ThankfulThanksgiving. It’s an invitation to be thankful and to find the positive sparks in life even though the news headlines may be negative. It’s a great reminder to practice gratitude that has been proved to make people happier. Are you feeling thankful?

I am very blessed in countless ways, but I’m human: I get used to my blessings, so they become normal, and I don’t notice them (often enough). That’s why a gratitude journal and a gratitude holiday such as Thanksgiving can be helpful.

Count my blessings

It entices me to count my blessings and thus become happier. It helps to see the glass half-full. It helps to be generous because I cannot give what I haven’t got. I suddenly feel rich when I become aware of how lucky I am.
Especially in the dreadful light of recent terrorist attacks, the refugee crisis, the climate crisis, war, power play, ego-driven leaders, and so on…. Feeling blessed I will be kinder to anyone who crosses my path.

I was tempted to write down a list of 101 things I am thankful of. But that would be tedious to read. It’s because I love the spirit of Thanksgiving. My advice to my kids is: can’t sleep at night? Don’t count sheep but count your blessings.

Can’t sleep? Don’t count sheep but count your blessings #thanksgiving Click To Tweet

I’ve become better at this over time. I used to be more dissatisfied and frustrated. Getting older I start to appreciate life more. It’s easier to see the silver lining of dark clouds. I enjoy small things much more than before. I can be happy with a stunning sunset, or a crazy running dog, a laughing child, showers of rain, warm sunlight, wise books, a smile, etc.
I’ve become more positive. Maybe also more sensitive or perceptive. But definitely more appreciative.

Thankful Europe?

Just behave normal: no thanks needed. #Dutch #thanksgiving Click To Tweet

Thanksgiving is not part of European, secular culture. I live in the Netherlands, and my ancestors may have celebrated good harvests in their villages long ago, they may have thanked God in church, but we don’t have a national holiday dedicated to being thankful.

I don’t suggest we add another Christmas-like holiday to our busy schedules with exaggerated shopping and turkey eating, but I do appreciate the attention for a thank-you.

thankful-journalWho or what are you thankful of? Positive leadership and happiness research shows how your well-being increases when you acknowledge who or what you are thankful of. You can write down what went well at the end of the day in a gratitude journal. Or you can write a letter to someone to thank them. I keep a log of good things daily in my mind and regularly write them down.

But thanking another person in writing? I say Thank-you in emails, and I mean it. These are short, practical, daily thank-you’s. But I don’t write solemn, long letters. “Well, well – what does she want from me?” The recipient might think. Or: “It’s no big deal – cool down!” This may have to do with the culture in the Netherlands.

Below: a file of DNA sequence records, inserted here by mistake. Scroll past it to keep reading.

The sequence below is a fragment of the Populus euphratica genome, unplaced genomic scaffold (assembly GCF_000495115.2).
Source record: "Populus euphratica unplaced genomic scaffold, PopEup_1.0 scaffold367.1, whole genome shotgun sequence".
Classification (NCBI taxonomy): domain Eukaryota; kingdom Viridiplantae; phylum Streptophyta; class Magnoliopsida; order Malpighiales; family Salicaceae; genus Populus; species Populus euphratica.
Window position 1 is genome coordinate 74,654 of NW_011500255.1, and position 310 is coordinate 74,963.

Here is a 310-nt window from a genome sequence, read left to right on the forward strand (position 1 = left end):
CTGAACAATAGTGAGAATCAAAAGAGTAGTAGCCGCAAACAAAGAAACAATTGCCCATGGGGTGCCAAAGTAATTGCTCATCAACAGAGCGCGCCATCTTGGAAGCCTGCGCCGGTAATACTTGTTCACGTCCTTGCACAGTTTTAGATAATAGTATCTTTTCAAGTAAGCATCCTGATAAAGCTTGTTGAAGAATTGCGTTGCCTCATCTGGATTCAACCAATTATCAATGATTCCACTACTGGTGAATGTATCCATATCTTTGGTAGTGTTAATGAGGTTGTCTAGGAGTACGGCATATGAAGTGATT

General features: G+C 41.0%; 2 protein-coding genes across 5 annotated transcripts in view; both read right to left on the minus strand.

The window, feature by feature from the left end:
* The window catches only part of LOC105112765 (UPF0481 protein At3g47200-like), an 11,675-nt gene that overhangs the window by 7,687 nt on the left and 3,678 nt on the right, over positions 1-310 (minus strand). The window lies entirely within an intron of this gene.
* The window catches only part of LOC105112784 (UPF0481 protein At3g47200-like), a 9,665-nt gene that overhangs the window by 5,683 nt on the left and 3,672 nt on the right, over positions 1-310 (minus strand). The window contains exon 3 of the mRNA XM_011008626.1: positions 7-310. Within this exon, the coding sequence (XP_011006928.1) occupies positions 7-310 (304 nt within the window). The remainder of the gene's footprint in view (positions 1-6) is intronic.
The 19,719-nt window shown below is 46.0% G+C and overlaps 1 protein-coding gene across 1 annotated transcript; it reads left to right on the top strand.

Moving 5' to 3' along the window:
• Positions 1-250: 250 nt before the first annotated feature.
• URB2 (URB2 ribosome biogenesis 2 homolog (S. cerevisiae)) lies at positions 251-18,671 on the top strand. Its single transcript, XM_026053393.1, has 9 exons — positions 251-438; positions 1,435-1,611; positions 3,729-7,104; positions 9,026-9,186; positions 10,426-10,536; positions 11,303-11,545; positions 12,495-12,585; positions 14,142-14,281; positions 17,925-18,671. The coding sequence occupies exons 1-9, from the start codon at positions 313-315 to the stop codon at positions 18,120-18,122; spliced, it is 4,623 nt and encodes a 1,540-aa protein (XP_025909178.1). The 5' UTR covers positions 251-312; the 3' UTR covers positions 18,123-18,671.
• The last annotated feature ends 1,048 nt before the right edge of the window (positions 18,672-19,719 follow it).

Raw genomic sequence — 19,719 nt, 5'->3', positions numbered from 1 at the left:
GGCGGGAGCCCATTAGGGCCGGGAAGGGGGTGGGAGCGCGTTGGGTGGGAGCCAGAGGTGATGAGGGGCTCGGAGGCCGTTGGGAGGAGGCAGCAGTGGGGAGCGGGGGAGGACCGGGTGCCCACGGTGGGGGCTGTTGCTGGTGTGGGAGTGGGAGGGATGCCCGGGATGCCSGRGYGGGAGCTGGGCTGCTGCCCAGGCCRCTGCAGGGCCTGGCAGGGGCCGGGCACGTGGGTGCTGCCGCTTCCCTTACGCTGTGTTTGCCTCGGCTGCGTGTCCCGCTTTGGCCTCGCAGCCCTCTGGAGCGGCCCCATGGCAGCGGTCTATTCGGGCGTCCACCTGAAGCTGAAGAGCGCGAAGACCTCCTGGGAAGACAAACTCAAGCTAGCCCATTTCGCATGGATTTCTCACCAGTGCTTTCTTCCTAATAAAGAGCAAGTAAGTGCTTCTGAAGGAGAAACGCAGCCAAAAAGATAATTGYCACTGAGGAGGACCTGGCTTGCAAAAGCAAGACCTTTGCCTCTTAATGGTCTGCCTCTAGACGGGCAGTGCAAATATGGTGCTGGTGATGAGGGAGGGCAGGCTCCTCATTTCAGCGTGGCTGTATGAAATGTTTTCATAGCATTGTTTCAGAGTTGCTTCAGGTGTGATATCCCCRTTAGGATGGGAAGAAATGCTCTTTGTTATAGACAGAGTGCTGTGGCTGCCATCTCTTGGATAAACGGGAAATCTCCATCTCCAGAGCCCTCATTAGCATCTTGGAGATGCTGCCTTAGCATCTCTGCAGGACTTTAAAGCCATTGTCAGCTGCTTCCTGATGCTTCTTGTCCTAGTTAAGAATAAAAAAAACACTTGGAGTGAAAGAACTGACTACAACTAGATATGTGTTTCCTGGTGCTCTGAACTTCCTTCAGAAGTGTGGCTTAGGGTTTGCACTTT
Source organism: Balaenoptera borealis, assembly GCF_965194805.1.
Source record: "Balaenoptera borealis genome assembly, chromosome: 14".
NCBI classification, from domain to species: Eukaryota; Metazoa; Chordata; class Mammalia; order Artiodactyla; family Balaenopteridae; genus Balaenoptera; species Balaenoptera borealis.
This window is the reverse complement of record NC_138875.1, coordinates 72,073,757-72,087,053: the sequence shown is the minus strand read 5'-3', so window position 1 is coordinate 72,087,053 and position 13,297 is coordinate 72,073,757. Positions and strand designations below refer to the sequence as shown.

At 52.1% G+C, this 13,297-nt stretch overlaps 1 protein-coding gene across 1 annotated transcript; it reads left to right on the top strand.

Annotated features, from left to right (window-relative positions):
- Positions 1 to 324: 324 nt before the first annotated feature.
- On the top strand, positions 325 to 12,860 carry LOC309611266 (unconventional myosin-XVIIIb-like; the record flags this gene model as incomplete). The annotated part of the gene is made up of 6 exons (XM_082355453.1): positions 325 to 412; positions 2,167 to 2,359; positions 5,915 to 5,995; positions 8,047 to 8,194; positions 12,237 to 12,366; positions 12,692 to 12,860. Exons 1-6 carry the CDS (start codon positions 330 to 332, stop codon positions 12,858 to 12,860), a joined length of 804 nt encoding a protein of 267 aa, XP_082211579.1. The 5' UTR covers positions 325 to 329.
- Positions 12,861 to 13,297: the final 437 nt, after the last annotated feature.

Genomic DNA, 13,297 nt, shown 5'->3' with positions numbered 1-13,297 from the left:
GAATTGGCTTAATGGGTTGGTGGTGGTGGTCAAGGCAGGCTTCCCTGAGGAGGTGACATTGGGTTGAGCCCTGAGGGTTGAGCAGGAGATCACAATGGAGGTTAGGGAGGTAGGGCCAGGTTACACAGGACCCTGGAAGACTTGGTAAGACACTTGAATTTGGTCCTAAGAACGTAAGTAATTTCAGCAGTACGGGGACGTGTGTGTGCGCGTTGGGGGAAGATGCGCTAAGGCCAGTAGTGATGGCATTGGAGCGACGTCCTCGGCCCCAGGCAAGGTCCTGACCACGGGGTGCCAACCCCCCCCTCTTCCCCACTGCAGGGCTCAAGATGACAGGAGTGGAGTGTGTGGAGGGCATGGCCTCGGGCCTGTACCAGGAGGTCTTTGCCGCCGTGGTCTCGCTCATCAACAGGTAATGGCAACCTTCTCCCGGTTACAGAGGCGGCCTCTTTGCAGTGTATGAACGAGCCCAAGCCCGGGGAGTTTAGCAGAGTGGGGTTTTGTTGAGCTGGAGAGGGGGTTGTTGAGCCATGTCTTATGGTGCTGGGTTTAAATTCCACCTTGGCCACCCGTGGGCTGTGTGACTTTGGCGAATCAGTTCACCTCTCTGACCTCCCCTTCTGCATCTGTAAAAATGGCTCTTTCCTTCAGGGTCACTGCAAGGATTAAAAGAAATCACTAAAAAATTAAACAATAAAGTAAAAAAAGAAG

Be normal! No thanks needed

We have a saying that reflects Dutch national culture (even though this culture is slowly being influenced by the world wide web). Translated it reads: Please behave normally and you’ll be crazy enough.

This culture doesn’t like people who stand out. It appreciates modesty. We should be equal. We’re wary of awards, winners, and competition. As the cliche says: we had to build those dikes together to fend off the sea, so we needed to collaborate.
Collaboration asks for some thank-you’s but not in a too-public, embarrassing way. Writing a thank-you letter may be too much for Dutchies. I was raised without too many compliments or thank-you’s. Just behave normal. No extra thanks are necessary.
I think that the Netherlands could learn a few things from Positive Leadership and the spirit of Thanksgiving. But that’s food for another blog post…

Gratitude and generosity

It’s time to practice gratitude and be generous. The workplace and the world need you: people who smile, coworkers that help others, leaders who engage their teams, consultants that help bring about positive change.
Imagine the difference if more people feel thankful #thanksgiving Click To Tweet

Imagine the difference we could make if more people would practice gratitude, kindness, and positivity at work? And how that would spread to our families, communities, the world?

Your formal position doesn’t matter. What matters is whether you WANT to make a positive difference. It starts with a simple Thank You. Be thankful.

I invite you to share a few of your blessings below in the comments. Or name the person who you would like to thank.
I’d love to hear from you.

Marcella Bremer is an author, and culture & change consultant. She co-founded this Leadership & Change Blog and OCAI-online.com.

This Post Has 2 Comments

  1. Paul Mudd

    Hi Marcella.
    I believe that gratitude precedes happiness & is so very important for general well-being, both in our working life and in all other areas too. I’m a great advocate of keeping a daily Gratitude Journal & simply recording three things every day that makes one feel grateful. I talk about this in more detail in the latest edition (Nov/Dec 2015) of the @ILM_Edge magazine, but it it’s also something I’ve written about in a recent series for LinkedIn Pulse, entitled ‘Mindful Hacks for Mindful Working & Mindful Living’. Interested colleagues can check out that piece via the following link
    https://www.linkedin.com/pulse/mindful-hacks-living-working-9-compassionate-you-paul
    Yours with gratefulness,

    Paul

    1. Marcella Bremer

      Thanks for your thoughtful comment, Paul. Lovely that you keep a gratitude journal, too. I highly recommend it. Let’s count our blessings.

Leave a Reply